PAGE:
In recognition of Maine’s Bicentennial, and in conjunction with our newly launched exhibition, “Mapping Maine: The Land and Its Peoples, 1677-1842,” we are raising funds to conserve historic maps of Maine and beyond to ensure that students and researchers of all ages continue to have access to cartographic resources vital to understanding the history of the world, the nation, the land we now call Maine, and our local communities. When historic maps, atlases, and globes come into our collections (via donations by individuals and organizations or by purchase)—like the 1855 Wall Map of Old Town, Penobscot County, Maine, displayed below—they often arrive in fragile condition due to their age, the nature of the materials, and how they have been used over time. While we protect and store the items in our world-class climate controlled storage facility, many items need conservation in order to be displayed and utilized by our patrons of all ages.
Two recent posts at the British Library’s Maps and Views Blog provide “a whistle-stop tour through maps held in the British Library that chart Antarctica’s gradual emergence from obscurity into light.” The first covers maps of Antarctica through the nineteenth century, when the continent went from unknown to unexplored; the second the twentieth century, where maps of the continent “[reflect] the switch made by cartography to digital data from the latter part of the twentieth century.”
Until the nineteenth century, virtually all printed maps were produced by engraving the map on a sheet of copper—or later on, steel—as a mirror image of how the finished map would look. The plate was then inked and the image printed onto a sheet of paper in a printing press. This was incredibly skilled work, but often only very discreetly acknowledged, the engraver’s name appearing in tiny, modest letters in the bottom margin.
Identifying the engravers for cataloguing purposes—something a library like the Bodleian tries to do—can be a challenge.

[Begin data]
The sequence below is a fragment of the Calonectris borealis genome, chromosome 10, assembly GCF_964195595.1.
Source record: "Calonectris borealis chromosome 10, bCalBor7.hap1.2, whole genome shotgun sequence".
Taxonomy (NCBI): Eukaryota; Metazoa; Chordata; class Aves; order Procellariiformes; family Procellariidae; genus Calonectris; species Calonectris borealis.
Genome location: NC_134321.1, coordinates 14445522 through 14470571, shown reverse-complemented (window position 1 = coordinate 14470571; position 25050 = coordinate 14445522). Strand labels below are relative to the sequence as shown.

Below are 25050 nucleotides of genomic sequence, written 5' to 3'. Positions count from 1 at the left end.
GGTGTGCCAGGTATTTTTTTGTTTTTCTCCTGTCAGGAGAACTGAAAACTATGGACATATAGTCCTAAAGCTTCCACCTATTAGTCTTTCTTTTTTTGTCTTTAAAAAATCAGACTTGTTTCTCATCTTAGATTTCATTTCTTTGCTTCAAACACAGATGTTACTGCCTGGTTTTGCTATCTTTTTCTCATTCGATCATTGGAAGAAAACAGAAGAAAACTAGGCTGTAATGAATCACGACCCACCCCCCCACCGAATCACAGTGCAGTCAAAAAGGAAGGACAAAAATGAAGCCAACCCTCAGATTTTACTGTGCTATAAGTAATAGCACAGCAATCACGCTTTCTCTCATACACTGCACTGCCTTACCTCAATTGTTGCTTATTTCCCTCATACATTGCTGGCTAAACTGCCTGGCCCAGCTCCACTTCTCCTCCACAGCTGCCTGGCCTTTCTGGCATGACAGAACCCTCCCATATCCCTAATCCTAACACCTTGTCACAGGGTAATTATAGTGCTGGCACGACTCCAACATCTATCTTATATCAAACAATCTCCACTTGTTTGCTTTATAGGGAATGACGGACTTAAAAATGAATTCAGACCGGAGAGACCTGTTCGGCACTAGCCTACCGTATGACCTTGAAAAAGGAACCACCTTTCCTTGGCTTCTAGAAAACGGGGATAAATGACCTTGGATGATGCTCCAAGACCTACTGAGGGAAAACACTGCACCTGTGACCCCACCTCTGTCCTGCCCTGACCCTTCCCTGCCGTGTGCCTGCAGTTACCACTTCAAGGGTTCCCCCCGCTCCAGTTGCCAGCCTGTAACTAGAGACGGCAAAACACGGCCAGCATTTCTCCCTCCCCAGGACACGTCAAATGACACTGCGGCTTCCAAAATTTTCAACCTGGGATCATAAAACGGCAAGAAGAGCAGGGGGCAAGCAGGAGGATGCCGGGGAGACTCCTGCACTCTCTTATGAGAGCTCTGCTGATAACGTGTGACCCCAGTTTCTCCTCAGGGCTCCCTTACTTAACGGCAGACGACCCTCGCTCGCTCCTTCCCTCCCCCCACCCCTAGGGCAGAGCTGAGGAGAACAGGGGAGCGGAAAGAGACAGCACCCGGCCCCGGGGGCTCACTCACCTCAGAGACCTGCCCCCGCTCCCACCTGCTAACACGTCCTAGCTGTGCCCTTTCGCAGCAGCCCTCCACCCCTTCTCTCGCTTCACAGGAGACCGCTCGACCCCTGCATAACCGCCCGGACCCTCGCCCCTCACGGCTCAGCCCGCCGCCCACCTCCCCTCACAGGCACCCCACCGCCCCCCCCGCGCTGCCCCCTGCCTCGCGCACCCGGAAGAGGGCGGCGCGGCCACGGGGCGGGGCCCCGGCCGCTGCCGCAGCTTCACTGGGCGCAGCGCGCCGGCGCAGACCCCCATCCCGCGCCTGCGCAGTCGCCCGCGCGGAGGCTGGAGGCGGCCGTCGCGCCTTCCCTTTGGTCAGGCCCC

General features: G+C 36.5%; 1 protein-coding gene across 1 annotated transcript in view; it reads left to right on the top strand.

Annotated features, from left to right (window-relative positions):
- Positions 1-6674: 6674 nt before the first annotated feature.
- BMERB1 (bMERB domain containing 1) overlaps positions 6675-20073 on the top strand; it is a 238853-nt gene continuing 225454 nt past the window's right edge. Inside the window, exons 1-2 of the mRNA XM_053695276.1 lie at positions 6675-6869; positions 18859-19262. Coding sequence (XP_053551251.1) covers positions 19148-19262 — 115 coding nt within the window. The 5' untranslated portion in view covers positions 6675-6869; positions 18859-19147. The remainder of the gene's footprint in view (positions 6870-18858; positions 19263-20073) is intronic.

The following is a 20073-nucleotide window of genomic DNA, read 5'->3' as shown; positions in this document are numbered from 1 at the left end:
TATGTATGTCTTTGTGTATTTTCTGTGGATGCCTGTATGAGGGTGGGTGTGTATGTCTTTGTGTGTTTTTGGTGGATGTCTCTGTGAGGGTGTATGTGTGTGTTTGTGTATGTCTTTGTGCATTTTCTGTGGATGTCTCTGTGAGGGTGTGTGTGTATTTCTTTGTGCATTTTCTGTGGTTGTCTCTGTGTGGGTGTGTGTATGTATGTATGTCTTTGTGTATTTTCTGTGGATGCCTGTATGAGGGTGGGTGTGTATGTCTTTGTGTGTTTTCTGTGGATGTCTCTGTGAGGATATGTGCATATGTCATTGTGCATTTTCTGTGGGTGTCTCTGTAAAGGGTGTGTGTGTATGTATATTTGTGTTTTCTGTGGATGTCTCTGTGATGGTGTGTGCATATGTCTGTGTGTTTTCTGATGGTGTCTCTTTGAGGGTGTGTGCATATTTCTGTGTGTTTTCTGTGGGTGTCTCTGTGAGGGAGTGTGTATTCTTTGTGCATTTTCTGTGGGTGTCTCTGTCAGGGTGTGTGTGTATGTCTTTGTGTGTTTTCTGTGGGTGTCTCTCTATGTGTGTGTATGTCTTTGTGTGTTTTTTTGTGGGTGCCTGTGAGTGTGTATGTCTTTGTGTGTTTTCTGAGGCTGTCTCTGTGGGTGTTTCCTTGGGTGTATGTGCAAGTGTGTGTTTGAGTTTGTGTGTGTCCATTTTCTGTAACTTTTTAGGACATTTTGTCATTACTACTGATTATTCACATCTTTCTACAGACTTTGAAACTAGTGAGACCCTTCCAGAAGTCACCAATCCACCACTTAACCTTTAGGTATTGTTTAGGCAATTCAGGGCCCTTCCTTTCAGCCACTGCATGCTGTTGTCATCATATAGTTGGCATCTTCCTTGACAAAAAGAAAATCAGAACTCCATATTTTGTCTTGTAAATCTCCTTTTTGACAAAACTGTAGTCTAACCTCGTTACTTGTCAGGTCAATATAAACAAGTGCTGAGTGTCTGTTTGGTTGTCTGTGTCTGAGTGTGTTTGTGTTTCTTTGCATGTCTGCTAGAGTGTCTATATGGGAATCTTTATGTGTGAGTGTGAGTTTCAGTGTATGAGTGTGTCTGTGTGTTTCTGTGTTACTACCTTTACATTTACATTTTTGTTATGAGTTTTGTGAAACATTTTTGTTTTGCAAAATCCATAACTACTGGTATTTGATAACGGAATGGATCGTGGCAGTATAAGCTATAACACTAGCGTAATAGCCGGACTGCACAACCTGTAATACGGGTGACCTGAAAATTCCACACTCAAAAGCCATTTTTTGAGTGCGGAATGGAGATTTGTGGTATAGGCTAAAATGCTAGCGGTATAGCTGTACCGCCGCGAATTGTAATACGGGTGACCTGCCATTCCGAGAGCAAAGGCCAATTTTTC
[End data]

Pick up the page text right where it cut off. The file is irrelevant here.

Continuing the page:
Map Time is “a series of short conversations with experts on maps and mapping from across the globe” hosted by the Harvard Library and the Leventhal Center on Instagram Live. Held every Thursday at noon, through August. Schedule and upcoming speakers here. Past talks are available on YouTube.
How to Do Map Stuff is a full day of live online mapping workshops that will take place on Wednesday, 29 April. Coordinated by Daniel Huffman, speakers will host their own livestreams at announced times (the working schedule is here).
Presentations made at last year’s British Cartographic Society/Society of Cartographers conference were recorded on video. The BCS reports that they’re now available online via this web page.
BBC Four is rebroadcasting The Beauty of Maps, a four-episode series that coincided with the 2010 Magnificent Maps exhibition at the British Library. Two episodes broadcast so far, with the third this evening and the fourth tomorrow. They’ll be on iPlayer for the next month.
Meanwhile, the British Library’s 2016 Maps and the 20th Century exhibition (previously) is now available in virtual form—as in, you can “walk” through a virtual recreation of the physical exhibition. Articles related to the exhibition are available here, and of course the companion volume, Maps and the 20th Century: Drawing the Line, edited by Tom Harper, is still available: Amazon (Canada, UK), Bookshop.